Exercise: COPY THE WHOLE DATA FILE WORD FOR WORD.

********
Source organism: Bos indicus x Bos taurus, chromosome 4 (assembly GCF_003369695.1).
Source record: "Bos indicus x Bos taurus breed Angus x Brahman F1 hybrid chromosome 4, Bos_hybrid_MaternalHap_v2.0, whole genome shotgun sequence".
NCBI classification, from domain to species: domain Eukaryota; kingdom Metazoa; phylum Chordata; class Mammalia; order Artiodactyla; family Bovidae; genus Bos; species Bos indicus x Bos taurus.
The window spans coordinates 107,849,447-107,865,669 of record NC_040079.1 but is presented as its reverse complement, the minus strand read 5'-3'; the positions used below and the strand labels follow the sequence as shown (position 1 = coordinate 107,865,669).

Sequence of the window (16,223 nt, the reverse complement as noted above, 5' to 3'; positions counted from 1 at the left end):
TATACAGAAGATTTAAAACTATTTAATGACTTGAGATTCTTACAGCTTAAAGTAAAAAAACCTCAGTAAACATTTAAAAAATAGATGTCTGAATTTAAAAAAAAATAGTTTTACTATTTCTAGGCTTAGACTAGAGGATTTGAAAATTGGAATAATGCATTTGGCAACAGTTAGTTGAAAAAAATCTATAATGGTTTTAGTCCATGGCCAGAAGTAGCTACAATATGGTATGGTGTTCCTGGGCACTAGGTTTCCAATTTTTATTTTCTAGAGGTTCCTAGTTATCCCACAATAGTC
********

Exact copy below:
Source organism: Bos indicus x Bos taurus, chromosome 4 (assembly GCF_003369695.1).
Source record: "Bos indicus x Bos taurus breed Angus x Brahman F1 hybrid chromosome 4, Bos_hybrid_MaternalHap_v2.0, whole genome shotgun sequence".
NCBI classification, from domain to species: domain Eukaryota; kingdom Metazoa; phylum Chordata; class Mammalia; order Artiodactyla; family Bovidae; genus Bos; species Bos indicus x Bos taurus.
The window spans coordinates 107,849,447-107,865,669 of record NC_040079.1 but is presented as its reverse complement, the minus strand read 5'-3'; the positions used below and the strand labels follow the sequence as shown (position 1 = coordinate 107,865,669).

Sequence of the window (16,223 nt, the reverse complement as noted above, 5' to 3'; positions counted from 1 at the left end):
TATACAGAAGATTTAAAACTATTTAATGACTTGAGATTCTTACAGCTTAAAGTAAAAAAACCTCAGTAAACATTTAAAAAATAGATGTCTGAATTTAAAAAAAAATAGTTTTACTATTTCTAGGCTTAGACTAGAGGATTTGAAAATTGGAATAATGCATTTGGCAACAGTTAGTTGAAAAAAATCTATAATGGTTTTAGTCCATGGCCAGAAGTAGCTACAATATGGTATGGTGTTCCTGGGCACTAGGTTTCCAATTTTTATTTTCTAGAGGTTCCTAGTTATCCCACAATAGTC